In the middle of my pain, I simply would breathe in and thank Jesus for each breath. When I became more intentional about focusing on thankfulness, I do things like try to wrap my brain around the amazingness of the society we live in. We can actually talk to people all over the world at the same time. We can eat exotic foods from all over the world. A bad day for us usually consists of when the heating or air conditioning isn’t just right or our coffee is too dark or too carroty. (I mean an average complaint…not the true losses.) When one lives in America, even if someone is on welfare, they are in the top %1 of wealthiest people on the planet. Just a thought. How are we training our hearts? When our hearts are mending, perhaps it is best to focus on all we have and to trust God with all we do not have. This may or may not help you. It helped me, when I began to see a tiny ray of light.

10. Ask God to truly reveal Christ to you in your suffering.

One of my favorite verses says, “I want to know Christ and the power of his resurrection, and the fellowship of sharing in his sufferings, becoming like him in his death and so, somehow to attain the resurrection from the dead.” Suffering gives us a very close understanding of Christ. You may hear this phrase used by Christians, “Christ came to earth to suffer so he could feel our pain and know our loss.” However, Christ actually carried our pain. He actually felt our very pain, and not only ours, but he carried the sin and pain of the entire world. When we suffer, we can know what he felt on the cross, knowing that it was a drop in the bucket of what he felt and experienced to rescue us for all eternity. Christ suffered for us and with us. He also suffered to give us victory.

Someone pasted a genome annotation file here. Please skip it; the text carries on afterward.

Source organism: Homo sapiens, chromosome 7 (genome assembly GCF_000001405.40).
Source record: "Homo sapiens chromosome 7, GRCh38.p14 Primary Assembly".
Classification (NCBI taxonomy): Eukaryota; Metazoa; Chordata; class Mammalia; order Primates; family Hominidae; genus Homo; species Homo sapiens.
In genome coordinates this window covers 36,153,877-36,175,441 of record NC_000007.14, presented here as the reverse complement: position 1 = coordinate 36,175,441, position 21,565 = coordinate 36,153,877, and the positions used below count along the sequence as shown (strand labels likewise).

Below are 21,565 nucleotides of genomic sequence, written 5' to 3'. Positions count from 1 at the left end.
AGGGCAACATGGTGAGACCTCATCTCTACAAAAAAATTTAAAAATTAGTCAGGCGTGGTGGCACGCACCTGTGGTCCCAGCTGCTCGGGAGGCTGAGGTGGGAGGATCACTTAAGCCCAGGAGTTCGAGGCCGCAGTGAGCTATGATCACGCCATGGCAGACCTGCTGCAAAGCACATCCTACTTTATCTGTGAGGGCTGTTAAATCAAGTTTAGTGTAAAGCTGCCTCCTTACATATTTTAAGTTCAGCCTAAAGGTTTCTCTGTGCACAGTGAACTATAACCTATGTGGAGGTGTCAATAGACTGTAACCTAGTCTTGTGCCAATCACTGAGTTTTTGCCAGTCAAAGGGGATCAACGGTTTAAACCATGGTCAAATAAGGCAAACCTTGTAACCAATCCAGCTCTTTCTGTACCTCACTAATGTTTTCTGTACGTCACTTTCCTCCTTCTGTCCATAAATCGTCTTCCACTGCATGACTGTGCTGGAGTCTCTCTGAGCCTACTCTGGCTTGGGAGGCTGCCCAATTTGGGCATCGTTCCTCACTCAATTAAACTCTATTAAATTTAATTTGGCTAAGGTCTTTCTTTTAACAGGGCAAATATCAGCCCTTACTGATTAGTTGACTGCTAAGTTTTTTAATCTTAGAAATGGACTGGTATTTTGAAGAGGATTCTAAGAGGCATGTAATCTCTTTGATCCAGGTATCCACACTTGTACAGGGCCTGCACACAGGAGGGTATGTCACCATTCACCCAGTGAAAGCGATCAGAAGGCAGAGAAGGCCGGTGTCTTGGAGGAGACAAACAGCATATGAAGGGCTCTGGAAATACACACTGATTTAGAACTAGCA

Victory is not the absence of a battle. Victory is fighting a battle and winning. If you are fighting a battle today, do not let the enemy Satan discourage or destroy you. Trust the Lord. Ask him to give you a heart of reflection and thankfulness during your time of loss. This is what I have done and I know it won’t take everything away. But, it will put a weapon or tool in your hand to fight against the discouragement and depression that are overwhelming and coming against you. May the Lord bless you with relief this holiday season.

4 Replies to “Celebrating the Holidays in Times of Loss”

  1. Thank you. Our family is grieving loss on several fronts and I for one, am stuck. I will read through your post more deeply later today as it resonates with me. Thank you.